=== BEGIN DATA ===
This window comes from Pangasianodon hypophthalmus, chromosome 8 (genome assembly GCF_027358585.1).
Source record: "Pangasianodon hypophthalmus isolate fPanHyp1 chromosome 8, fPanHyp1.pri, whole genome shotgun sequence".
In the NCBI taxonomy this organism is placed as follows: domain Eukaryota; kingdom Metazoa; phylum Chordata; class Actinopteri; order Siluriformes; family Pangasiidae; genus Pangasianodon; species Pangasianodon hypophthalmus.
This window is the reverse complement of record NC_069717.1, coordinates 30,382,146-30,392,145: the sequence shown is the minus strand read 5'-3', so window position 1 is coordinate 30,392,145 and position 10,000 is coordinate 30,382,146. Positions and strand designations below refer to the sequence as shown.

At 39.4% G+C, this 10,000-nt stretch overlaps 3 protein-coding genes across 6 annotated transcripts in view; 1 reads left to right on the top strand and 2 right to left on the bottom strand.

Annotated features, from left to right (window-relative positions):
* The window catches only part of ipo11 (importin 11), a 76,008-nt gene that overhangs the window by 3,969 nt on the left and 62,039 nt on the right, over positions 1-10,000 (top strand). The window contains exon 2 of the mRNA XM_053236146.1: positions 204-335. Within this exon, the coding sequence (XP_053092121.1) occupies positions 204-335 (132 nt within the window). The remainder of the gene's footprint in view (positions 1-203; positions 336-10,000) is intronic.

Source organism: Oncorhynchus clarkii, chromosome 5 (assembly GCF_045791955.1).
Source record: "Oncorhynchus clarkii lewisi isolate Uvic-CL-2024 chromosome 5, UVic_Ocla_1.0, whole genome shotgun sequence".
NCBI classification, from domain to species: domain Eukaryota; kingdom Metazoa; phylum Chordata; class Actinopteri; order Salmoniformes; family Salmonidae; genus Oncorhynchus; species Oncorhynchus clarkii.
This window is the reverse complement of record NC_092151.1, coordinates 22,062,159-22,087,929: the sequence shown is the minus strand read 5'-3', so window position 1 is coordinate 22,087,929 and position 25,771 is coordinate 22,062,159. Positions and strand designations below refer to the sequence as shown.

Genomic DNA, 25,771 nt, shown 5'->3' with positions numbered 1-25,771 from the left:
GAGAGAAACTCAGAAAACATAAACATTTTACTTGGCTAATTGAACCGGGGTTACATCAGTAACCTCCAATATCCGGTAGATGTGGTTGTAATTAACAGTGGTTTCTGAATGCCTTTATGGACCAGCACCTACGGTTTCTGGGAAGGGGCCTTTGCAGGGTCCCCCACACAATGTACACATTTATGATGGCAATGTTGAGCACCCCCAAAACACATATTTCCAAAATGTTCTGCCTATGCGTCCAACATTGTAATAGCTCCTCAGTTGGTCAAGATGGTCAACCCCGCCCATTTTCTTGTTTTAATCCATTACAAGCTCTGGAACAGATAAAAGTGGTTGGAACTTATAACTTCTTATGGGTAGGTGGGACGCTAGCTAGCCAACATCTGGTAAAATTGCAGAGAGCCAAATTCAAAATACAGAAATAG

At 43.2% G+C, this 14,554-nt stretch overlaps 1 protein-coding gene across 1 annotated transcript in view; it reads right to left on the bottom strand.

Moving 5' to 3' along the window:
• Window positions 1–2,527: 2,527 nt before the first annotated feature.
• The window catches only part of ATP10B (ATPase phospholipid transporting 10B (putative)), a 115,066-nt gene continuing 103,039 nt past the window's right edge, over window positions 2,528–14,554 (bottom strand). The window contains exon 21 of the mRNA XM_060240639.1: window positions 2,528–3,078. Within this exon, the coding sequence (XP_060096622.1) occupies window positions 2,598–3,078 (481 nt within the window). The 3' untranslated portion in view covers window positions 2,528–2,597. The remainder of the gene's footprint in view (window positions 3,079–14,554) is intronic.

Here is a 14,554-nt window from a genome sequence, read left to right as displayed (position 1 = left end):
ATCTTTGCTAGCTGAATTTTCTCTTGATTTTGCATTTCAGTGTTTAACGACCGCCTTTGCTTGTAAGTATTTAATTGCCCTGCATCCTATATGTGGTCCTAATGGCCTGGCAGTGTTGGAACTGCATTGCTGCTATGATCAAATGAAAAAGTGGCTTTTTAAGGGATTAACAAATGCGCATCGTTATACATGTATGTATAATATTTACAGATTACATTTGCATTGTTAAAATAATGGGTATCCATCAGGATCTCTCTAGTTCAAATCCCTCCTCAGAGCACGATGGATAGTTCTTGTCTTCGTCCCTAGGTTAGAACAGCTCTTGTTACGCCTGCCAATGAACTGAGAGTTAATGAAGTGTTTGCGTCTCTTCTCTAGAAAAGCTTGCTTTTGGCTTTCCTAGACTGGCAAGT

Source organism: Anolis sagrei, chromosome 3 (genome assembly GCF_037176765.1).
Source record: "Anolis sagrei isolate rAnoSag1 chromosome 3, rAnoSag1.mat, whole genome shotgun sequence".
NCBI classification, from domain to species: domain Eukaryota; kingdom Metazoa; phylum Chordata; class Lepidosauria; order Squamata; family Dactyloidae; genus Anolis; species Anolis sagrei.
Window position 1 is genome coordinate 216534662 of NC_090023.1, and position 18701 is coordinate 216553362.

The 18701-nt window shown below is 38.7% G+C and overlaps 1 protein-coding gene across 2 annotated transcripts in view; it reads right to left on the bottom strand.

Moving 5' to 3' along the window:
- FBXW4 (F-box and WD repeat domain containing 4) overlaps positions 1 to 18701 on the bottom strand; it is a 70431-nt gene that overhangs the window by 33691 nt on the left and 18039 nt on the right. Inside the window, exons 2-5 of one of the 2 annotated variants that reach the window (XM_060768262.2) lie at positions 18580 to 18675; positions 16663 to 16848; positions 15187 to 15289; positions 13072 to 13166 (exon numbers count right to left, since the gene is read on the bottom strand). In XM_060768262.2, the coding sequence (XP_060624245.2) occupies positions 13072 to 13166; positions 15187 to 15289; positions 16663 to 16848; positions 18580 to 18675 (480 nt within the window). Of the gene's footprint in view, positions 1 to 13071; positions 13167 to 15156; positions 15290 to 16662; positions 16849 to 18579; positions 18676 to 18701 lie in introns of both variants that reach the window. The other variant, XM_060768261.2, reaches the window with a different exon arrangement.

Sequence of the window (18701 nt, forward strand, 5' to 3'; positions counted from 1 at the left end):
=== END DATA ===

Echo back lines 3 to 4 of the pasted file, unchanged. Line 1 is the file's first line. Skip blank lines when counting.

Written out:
In the NCBI taxonomy this organism is placed as follows: domain Eukaryota; kingdom Metazoa; phylum Chordata; class Actinopteri; order Siluriformes; family Pangasiidae; genus Pangasianodon; species Pangasianodon hypophthalmus.
This window is the reverse complement of record NC_069717.1, coordinates 30,382,146-30,392,145: the sequence shown is the minus strand read 5'-3', so window position 1 is coordinate 30,392,145 and position 10,000 is coordinate 30,382,146. Positions and strand designations below refer to the sequence as shown.